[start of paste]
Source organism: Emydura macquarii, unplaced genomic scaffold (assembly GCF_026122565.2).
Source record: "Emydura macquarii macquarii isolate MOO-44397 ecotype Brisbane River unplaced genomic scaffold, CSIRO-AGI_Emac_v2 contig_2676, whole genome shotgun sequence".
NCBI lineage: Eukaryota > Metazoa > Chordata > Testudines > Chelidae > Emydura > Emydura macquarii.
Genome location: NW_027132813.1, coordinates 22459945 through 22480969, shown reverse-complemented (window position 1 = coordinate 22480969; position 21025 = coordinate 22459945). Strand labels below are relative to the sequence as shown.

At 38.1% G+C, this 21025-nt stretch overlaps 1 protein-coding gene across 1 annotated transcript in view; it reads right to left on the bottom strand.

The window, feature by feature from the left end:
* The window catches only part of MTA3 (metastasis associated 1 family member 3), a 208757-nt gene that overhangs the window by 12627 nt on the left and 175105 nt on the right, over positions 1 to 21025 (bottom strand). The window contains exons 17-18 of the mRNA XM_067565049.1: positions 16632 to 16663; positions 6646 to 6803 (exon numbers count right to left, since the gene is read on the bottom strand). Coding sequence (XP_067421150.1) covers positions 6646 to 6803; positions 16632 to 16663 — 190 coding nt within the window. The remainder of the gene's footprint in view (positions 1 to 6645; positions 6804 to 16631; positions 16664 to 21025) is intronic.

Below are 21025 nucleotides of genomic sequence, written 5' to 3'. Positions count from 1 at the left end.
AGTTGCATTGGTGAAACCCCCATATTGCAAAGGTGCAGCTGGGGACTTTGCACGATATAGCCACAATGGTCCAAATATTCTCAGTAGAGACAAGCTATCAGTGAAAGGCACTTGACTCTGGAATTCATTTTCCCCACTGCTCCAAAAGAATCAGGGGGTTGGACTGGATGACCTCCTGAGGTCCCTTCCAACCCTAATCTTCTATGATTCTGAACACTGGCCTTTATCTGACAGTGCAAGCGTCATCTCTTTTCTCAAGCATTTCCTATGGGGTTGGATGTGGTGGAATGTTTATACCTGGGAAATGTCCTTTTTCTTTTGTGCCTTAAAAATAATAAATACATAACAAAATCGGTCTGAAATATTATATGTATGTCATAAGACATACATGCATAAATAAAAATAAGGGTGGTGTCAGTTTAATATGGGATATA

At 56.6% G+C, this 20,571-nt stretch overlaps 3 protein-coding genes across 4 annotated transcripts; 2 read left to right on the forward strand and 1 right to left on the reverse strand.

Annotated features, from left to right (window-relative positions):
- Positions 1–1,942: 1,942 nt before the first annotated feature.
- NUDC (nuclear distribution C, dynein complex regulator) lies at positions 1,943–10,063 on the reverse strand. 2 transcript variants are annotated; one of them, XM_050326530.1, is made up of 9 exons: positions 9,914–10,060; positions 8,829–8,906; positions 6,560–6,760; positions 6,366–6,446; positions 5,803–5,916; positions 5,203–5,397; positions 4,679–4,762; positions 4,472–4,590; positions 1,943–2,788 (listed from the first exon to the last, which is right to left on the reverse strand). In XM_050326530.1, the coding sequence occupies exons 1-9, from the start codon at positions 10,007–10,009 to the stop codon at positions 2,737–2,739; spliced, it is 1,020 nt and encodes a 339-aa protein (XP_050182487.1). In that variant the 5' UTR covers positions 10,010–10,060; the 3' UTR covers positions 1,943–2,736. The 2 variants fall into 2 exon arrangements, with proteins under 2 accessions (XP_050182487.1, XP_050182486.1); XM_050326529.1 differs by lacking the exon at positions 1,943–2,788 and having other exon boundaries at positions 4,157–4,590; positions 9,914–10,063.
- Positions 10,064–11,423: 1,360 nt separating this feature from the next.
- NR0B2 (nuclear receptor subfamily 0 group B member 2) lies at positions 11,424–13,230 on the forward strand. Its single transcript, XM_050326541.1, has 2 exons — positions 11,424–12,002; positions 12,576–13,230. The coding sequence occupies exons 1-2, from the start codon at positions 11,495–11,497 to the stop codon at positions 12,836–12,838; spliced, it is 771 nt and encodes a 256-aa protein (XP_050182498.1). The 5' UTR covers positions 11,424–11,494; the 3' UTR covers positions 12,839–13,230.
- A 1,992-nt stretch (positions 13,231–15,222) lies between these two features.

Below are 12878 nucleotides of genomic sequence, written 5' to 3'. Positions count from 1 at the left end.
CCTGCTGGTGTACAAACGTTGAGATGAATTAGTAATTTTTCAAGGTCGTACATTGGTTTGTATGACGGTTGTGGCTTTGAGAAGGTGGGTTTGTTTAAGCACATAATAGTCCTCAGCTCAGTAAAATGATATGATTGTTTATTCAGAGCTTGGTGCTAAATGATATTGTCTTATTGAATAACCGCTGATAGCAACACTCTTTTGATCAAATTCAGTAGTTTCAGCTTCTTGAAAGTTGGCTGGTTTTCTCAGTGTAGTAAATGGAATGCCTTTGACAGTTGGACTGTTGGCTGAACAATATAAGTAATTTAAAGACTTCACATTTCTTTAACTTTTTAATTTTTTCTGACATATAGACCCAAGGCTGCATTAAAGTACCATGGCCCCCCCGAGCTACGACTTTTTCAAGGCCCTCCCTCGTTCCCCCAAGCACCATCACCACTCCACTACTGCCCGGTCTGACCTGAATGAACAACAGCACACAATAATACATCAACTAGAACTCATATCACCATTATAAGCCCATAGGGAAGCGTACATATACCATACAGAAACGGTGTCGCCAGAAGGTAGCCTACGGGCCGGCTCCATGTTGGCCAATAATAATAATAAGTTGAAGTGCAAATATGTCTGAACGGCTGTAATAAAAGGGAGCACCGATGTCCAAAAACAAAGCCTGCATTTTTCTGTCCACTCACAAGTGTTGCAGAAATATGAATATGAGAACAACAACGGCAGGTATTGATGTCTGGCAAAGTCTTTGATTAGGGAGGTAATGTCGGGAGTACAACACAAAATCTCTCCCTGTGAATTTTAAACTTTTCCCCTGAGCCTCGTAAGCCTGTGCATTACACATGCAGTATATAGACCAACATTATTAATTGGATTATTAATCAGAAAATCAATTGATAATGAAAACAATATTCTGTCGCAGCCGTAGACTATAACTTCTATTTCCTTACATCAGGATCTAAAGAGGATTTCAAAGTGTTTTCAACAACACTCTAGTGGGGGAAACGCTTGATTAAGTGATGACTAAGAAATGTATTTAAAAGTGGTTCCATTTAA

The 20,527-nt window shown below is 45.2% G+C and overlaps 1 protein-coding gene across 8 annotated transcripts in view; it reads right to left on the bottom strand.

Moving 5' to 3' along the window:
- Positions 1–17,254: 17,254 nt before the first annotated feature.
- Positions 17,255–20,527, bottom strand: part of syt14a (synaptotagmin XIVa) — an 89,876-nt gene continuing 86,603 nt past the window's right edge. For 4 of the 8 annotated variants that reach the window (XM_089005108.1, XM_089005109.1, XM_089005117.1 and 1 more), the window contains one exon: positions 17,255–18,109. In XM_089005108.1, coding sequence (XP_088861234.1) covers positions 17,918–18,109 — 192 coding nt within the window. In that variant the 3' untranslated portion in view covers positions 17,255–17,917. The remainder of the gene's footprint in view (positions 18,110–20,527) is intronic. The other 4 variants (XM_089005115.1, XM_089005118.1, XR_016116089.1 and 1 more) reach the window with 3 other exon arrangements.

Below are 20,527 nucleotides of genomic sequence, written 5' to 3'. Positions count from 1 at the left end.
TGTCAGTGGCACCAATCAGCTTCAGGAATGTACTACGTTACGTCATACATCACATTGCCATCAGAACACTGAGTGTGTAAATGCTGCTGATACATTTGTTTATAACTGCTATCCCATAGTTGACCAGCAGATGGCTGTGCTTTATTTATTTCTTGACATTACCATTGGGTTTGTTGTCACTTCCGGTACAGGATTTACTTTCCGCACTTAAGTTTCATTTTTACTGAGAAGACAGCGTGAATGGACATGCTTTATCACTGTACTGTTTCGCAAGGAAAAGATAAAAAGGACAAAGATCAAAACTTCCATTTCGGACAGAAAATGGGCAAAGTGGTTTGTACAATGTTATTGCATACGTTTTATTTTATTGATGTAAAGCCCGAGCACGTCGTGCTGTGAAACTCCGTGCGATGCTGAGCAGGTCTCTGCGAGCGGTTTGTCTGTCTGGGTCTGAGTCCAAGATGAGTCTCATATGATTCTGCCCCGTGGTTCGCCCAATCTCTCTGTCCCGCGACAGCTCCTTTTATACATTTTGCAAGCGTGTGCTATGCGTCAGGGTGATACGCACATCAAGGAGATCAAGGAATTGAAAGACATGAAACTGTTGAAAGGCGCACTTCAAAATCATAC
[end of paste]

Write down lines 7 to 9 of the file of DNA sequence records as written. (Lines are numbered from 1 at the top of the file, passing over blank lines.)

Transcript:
* The window catches only part of MTA3 (metastasis associated 1 family member 3), a 208757-nt gene that overhangs the window by 12627 nt on the left and 175105 nt on the right, over positions 1 to 21025 (bottom strand). The window contains exons 17-18 of the mRNA XM_067565049.1: positions 16632 to 16663; positions 6646 to 6803 (exon numbers count right to left, since the gene is read on the bottom strand). Coding sequence (XP_067421150.1) covers positions 6646 to 6803; positions 16632 to 16663 — 190 coding nt within the window. The remainder of the gene's footprint in view (positions 1 to 6645; positions 6804 to 16631; positions 16664 to 21025) is intronic.

Below are 21025 nucleotides of genomic sequence, written 5' to 3'. Positions count from 1 at the left end.
AGTTGCATTGGTGAAACCCCCATATTGCAAAGGTGCAGCTGGGGACTTTGCACGATATAGCCACAATGGTCCAAATATTCTCAGTAGAGACAAGCTATCAGTGAAAGGCACTTGACTCTGGAATTCATTTTCCCCACTGCTCCAAAAGAATCAGGGGGTTGGACTGGATGACCTCCTGAGGTCCCTTCCAACCCTAATCTTCTATGATTCTGAACACTGGCCTTTATCTGACAGTGCAAGCGTCATCTCTTTTCTCAAGCATTTCCTATGGGGTTGGATGTGGTGGAATGTTTATACCTGGGAAATGTCCTTTTTCTTTTGTGCCTTAAAAATAATAAATACATAACAAAATCGGTCTGAAATATTATATGTATGTCATAAGACATACATGCATAAATAAAAATAAGGGTGGTGTCAGTTTAATATGGGATATA